Sufficient Coverage

By Tim Torres

October 19, 2007 8 min read

SUFFICIENT COVERAGE

Policies provide for structure, liability and more

Tim Torres

Copley News Service

Might I interest you in some yard sale insurance?

No, it doesn't safeguard you from fake antiques. It protects you in case someone gets hurt during a yard sale on your driveway.

That's right. If someone gets injured during your yard sale you could be liable. But fear not, most home insurance plans cover that, yet it's a good example of why you must read the fine print, and ask the right questions, when you purchase a policy.

Homeowners insurance provides coverage in the event of damage to your property, as well as liability for injuries and damage you cause to other people.

A standard homeowners insurance policy generally includes several types of coverage, according to the Insurance Information Institute. They are:

- Coverage for the structure of your home.

- Coverage for your personal belongings.

- Liability protection.

- Additional living expenses in the event you are temporarily unable to live in your home because of a fire or other insured disaster.

THE HOME

The main part of the policy pays to repair or rebuild your home if it is damaged or destroyed by fire, hurricane, hail, lightning or other disaster listed in your policy. It typically will not pay for damage caused by a flood, earthquake or routine wear and tear. Your policy's dollar limits are important. Make sure you have an insurance amount sufficient to rebuild at the going rate of construction in your area. In a typical extended replacement cost policy, you determine the amount needed, say $100,000, and add 25 percent just to be sure.

If you were to lose your home and decide not to rebuild, typically you will get cash value back - that's replacement cost minus depreciation, determined by the company.

YOUR BELONGINGS

Most policies cover 50 percent to 70 percent of the amount of insurance you have on the structure of your home. So if you have $100,000 worth of insurance on the structure of your home, you would have between $50,000 to $70,000 worth of coverage for your belongings. It is important to always have a good inventory of your personal belongings. Replacement cost policies give you more protection than actual cash value coverage, according to Insure.com. For example, what happens if someone steals a 10-year-old television set? With actual cash value coverage, you get only what you would expect to pay for a 10-year-old TV. With replacement cost coverage, the insurance company pays to replace your TV with a new set similar to the stolen one. In protecting your belongings, a replacement cost policy is only about 10 percent more and "a good use of your insurance dollars," says Carolyn Gorman, vice president at the Insurance Information Institute.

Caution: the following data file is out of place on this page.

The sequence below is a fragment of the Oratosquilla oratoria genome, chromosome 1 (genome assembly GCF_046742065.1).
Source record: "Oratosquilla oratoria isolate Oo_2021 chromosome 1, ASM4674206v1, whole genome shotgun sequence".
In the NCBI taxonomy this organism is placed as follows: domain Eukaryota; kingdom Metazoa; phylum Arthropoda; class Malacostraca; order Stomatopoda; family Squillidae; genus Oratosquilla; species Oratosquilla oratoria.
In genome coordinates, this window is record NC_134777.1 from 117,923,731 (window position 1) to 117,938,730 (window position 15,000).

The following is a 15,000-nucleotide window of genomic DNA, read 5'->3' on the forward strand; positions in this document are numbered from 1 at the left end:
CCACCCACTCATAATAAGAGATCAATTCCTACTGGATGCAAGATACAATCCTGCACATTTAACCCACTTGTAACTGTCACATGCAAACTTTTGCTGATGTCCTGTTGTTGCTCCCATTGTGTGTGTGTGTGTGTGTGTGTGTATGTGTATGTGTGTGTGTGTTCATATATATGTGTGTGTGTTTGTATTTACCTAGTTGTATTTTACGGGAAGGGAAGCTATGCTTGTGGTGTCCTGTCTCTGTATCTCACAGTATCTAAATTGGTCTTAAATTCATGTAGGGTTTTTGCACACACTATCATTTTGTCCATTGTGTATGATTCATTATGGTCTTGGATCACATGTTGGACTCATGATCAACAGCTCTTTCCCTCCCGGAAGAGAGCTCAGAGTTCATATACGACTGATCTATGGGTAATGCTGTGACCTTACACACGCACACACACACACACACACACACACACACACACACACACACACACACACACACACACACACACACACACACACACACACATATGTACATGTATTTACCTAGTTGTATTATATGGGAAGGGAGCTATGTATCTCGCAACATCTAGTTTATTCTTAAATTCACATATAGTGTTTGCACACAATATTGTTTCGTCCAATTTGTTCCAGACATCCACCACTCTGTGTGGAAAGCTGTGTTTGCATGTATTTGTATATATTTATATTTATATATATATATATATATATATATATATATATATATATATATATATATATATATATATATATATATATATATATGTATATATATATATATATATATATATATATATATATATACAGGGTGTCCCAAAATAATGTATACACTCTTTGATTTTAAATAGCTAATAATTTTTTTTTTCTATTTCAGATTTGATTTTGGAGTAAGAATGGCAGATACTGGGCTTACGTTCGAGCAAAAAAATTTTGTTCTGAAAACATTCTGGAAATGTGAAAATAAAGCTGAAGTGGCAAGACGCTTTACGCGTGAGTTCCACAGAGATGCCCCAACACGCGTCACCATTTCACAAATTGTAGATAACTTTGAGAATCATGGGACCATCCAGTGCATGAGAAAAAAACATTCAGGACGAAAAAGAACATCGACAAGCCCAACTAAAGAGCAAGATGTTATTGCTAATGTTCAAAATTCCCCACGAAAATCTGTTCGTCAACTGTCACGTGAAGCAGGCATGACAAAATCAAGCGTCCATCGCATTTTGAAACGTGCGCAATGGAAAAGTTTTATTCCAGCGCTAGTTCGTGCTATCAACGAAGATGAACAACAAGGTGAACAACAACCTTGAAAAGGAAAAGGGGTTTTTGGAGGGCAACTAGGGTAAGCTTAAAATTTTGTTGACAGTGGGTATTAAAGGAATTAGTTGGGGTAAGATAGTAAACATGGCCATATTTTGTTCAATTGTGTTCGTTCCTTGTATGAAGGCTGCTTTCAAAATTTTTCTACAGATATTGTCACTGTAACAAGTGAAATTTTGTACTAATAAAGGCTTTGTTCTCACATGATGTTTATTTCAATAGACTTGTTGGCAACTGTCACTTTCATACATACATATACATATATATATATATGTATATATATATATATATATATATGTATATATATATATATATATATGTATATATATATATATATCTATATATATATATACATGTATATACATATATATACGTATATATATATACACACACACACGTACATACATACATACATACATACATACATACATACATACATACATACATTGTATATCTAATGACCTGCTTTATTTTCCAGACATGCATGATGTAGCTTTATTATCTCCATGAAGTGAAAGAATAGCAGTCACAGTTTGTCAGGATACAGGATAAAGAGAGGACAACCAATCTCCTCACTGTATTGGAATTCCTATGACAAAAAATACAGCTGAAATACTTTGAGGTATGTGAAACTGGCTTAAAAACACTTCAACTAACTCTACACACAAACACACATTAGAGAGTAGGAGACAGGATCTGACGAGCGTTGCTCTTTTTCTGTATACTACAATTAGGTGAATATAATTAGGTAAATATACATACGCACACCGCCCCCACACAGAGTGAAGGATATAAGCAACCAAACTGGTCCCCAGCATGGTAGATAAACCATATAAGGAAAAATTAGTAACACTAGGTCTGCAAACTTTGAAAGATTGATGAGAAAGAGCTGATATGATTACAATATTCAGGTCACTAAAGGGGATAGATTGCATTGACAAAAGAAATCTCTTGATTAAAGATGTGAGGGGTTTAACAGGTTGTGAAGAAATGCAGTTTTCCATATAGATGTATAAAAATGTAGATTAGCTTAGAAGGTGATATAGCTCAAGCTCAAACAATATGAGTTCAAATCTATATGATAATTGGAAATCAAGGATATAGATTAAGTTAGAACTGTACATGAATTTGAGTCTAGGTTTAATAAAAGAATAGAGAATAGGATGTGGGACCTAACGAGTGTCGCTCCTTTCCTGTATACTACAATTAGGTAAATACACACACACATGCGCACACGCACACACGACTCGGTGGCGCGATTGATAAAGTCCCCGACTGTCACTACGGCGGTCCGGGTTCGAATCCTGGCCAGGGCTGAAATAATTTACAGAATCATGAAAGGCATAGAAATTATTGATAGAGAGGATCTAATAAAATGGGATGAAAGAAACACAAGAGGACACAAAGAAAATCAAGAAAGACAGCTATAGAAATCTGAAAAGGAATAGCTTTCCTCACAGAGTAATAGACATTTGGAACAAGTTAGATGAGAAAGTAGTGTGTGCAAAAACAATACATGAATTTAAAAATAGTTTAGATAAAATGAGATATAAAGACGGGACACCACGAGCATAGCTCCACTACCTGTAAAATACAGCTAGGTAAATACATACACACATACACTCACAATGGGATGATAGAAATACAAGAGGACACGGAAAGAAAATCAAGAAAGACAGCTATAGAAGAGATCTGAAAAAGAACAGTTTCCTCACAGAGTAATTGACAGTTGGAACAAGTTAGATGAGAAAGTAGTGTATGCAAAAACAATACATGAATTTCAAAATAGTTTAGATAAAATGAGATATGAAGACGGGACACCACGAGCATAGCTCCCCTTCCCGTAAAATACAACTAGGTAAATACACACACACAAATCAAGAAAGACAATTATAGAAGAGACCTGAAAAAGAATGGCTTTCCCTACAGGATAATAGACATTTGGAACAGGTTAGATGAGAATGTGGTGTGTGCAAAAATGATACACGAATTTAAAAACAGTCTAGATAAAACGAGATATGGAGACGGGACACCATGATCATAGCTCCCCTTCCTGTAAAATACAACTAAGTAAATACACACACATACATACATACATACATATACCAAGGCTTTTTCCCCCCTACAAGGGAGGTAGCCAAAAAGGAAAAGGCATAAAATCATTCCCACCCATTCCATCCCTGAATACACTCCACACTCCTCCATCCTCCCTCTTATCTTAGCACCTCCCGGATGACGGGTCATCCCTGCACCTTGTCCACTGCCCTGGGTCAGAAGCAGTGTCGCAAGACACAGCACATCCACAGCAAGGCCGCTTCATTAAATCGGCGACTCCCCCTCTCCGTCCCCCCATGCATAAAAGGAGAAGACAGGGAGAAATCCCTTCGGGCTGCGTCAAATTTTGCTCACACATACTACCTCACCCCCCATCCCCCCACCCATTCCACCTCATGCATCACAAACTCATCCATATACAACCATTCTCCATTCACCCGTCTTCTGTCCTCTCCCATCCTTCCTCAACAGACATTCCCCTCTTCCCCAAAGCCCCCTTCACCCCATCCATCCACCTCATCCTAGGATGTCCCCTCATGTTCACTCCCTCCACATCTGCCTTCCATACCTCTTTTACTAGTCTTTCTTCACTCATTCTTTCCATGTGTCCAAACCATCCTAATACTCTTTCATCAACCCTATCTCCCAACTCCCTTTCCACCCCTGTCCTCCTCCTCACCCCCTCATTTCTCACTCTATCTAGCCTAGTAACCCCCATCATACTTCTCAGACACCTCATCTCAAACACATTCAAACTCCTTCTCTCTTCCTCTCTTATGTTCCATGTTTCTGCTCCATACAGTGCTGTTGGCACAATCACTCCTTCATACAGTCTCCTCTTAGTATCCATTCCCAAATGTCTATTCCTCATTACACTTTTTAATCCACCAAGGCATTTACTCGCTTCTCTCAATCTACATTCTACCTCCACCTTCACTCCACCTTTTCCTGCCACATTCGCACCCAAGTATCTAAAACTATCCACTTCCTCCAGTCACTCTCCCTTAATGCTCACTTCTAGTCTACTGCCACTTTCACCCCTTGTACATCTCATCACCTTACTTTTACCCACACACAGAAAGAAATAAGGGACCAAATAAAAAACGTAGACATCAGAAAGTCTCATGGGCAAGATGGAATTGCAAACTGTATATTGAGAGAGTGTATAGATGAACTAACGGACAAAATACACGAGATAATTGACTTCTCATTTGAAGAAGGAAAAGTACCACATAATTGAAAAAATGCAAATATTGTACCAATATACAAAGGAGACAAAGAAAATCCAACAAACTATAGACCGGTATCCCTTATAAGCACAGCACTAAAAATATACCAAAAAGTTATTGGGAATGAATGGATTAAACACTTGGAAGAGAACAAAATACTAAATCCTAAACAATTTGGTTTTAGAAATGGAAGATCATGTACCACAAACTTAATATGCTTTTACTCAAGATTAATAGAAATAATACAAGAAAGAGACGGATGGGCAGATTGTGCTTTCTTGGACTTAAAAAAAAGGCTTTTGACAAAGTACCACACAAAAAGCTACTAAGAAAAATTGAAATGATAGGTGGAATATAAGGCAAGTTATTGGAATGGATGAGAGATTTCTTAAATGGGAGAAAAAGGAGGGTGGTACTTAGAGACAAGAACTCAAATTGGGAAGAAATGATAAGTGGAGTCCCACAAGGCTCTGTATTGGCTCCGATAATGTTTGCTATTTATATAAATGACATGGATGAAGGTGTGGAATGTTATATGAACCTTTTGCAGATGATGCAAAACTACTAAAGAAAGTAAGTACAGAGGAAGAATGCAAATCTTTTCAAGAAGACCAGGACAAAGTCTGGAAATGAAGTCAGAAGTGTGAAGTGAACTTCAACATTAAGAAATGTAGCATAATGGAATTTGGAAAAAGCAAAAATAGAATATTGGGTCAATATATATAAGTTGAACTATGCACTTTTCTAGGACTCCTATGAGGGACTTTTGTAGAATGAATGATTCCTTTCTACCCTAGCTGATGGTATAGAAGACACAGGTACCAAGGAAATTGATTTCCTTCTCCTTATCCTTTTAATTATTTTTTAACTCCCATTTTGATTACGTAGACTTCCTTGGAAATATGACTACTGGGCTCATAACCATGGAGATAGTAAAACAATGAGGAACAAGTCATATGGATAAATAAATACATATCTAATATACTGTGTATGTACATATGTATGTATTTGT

LIABILITY

Liability covers you against lawsuits for bodily injury or property damage that you or family members cause to other people, damage caused by your pets and pays for the cost of defending you in a court of law up to the limit of your policy. Liability limits generally start at about $100,000. However, experts recommend that you purchase at least $300,000 worth of protection. Generally, umbrella policies cost between $200 to $350 for $1 million of additional liability protection.

"People have to balance their coverage with their budget," says Linda Caudill, an agent with Allstate Insurance in Cincinnati. How much you need depends on your assets, she says. "It's my responsibility to show them what's available, but they have to choose."